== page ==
In fact, some argue that it was indeed the West that sexualised the breasts, leading to sexualisation of breastfeeding too. India was traditionally seen to be more breastfeeding friendly than western countries such as the US and Europe with a higher dependence on formula food in the latter nations.

In numbers

In 2016, India's infant mortality rate was at 34 deaths per 1000 live births with 8.4 lakh infant deaths.

Despite breastfeeding being a widely accepted and traditionally propagated child rearing practice in India, studies reveal that a staggering amount of children are not breastfed for the first six months, a practice that can help save almost 45 per cent of the infants in risk of premature death.

According to a joint UNICEF and WHO study titled ‘Capture the Moment; Early initiation of breastfeeding: The Best start for every newborn’, more than half of newborn babies in India are not put to the breast in the first hour.

Data revealed that only 55 per cent of Indian children are exclusively breastfed for the first six months. Feeding a newborn baby breast milk within the first 48 hours and then every few hours for six months of the infant’s life is vital for the proper growth and well-being of the baby as breast milk is the most optimum food for a newborn and can help the child build immunity against various diseases.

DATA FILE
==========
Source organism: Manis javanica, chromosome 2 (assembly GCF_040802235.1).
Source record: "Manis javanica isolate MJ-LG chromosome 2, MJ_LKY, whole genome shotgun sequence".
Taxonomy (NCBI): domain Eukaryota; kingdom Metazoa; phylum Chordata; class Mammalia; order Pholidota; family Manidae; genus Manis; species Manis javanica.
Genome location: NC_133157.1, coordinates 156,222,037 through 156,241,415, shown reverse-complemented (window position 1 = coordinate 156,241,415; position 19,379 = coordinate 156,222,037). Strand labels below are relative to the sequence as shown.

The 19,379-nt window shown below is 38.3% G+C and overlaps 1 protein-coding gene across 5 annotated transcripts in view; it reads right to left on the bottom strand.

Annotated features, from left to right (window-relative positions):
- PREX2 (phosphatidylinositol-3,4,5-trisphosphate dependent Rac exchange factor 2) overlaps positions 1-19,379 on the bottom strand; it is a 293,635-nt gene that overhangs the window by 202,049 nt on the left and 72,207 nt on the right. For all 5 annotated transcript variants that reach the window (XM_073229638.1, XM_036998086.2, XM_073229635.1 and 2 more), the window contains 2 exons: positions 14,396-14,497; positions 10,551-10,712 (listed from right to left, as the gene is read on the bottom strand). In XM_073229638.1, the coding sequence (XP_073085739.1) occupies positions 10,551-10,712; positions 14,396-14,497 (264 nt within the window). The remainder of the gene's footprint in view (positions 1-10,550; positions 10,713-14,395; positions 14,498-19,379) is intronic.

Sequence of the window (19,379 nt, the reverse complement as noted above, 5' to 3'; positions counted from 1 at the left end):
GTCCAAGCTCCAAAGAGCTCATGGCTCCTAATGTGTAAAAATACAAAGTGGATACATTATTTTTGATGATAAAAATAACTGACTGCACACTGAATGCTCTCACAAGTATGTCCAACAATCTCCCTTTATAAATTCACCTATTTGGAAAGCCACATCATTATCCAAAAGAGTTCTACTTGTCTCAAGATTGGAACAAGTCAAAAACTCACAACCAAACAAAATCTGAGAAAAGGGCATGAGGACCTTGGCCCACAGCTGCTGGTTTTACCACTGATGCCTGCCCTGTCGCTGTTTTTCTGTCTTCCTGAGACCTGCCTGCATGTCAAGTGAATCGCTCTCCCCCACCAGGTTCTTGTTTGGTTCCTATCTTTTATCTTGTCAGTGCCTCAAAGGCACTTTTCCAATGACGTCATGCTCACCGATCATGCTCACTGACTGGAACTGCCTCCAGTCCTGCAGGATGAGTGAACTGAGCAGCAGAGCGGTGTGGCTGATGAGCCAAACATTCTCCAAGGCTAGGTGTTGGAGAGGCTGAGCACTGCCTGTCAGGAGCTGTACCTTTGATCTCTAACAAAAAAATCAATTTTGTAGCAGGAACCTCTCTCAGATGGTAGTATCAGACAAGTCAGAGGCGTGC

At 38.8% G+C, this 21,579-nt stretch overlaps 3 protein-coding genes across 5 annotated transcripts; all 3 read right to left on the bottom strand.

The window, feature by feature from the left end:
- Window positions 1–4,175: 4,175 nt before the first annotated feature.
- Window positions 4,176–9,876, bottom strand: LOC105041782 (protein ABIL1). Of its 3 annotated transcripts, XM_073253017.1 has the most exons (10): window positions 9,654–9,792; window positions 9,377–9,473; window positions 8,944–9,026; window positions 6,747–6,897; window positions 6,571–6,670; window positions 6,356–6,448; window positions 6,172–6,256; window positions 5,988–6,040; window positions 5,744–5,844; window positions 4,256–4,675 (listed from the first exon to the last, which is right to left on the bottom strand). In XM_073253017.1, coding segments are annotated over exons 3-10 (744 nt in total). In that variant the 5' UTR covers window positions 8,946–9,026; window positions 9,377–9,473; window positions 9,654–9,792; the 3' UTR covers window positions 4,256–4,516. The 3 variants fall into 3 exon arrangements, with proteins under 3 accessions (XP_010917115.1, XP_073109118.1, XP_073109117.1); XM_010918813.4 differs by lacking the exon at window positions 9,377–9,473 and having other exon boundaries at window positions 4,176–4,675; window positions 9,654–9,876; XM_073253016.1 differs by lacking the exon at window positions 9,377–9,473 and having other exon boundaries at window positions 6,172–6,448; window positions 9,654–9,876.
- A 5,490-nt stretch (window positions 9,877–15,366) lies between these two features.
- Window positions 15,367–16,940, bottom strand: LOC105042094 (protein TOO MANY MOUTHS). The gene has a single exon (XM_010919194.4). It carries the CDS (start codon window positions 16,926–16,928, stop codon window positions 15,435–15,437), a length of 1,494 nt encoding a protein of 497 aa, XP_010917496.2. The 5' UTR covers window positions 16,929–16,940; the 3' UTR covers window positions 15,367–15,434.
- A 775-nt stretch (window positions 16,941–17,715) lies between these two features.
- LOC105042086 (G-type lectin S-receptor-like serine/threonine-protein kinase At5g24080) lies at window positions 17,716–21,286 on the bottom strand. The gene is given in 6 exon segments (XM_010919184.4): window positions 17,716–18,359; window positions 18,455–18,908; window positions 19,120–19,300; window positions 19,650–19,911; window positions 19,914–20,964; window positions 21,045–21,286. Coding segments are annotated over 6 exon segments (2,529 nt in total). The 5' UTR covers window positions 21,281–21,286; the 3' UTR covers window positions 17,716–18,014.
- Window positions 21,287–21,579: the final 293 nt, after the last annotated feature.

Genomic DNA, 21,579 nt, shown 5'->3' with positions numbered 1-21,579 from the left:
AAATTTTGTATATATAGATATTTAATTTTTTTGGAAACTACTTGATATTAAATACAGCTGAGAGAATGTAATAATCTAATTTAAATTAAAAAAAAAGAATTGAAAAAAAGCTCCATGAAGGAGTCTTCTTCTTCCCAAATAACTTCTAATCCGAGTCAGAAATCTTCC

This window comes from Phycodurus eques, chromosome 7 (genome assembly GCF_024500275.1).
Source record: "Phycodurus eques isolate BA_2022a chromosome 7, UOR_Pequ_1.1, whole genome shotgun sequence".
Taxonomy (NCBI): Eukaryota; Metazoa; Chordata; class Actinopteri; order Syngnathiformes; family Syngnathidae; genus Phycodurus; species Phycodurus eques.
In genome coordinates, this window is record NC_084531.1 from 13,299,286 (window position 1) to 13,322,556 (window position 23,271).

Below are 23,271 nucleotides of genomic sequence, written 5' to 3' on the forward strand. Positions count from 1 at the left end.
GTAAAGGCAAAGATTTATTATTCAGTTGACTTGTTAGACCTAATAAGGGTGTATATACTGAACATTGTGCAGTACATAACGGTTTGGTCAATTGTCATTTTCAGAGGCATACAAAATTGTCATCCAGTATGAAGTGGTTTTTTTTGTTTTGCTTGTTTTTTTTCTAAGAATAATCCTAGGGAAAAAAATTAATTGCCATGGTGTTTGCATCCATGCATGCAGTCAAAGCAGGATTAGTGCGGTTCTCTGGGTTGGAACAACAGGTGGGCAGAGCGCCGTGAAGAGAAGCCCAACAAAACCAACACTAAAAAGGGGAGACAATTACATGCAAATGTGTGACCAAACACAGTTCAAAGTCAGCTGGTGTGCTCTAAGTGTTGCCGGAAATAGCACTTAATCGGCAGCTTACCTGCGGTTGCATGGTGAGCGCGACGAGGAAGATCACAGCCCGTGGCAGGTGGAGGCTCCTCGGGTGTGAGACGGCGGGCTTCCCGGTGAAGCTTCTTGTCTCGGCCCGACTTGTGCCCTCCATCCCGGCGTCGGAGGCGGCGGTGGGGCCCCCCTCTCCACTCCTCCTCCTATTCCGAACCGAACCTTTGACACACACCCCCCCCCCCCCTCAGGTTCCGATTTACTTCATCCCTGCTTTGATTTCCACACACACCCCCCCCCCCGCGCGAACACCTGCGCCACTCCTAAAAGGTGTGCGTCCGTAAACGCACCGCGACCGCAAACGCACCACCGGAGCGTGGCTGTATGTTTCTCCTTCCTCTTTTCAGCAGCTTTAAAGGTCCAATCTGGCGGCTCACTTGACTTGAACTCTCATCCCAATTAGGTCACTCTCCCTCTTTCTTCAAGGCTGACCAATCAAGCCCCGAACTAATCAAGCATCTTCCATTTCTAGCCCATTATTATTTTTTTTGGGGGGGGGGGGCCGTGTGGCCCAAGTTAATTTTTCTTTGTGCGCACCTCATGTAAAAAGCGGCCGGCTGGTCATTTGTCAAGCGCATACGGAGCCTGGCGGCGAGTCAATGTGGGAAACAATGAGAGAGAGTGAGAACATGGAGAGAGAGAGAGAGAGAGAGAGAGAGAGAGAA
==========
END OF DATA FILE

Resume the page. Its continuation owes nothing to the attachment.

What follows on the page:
In India, 99,499 deaths of children are reported every year due to diarrhoea and pneumonia. These deaths can possibly be prevented through exclusive breastfeeding in the early months. Data from a 2017 University of Auckland study showed that regular breastfeeding can also prevent SIDS (sudden infant death syndrome) risk that kills sleeping infants.

Improved breastfeeding practices are crucial to achieving various Sustainable Development Goals 2030.

The stigma around breastfeeding, unsympathetic environments that may prove hostile for breastfeeding, unflexible workspaces, public areas and transport-- all affect the number of women who breastfeed.

No safe spaces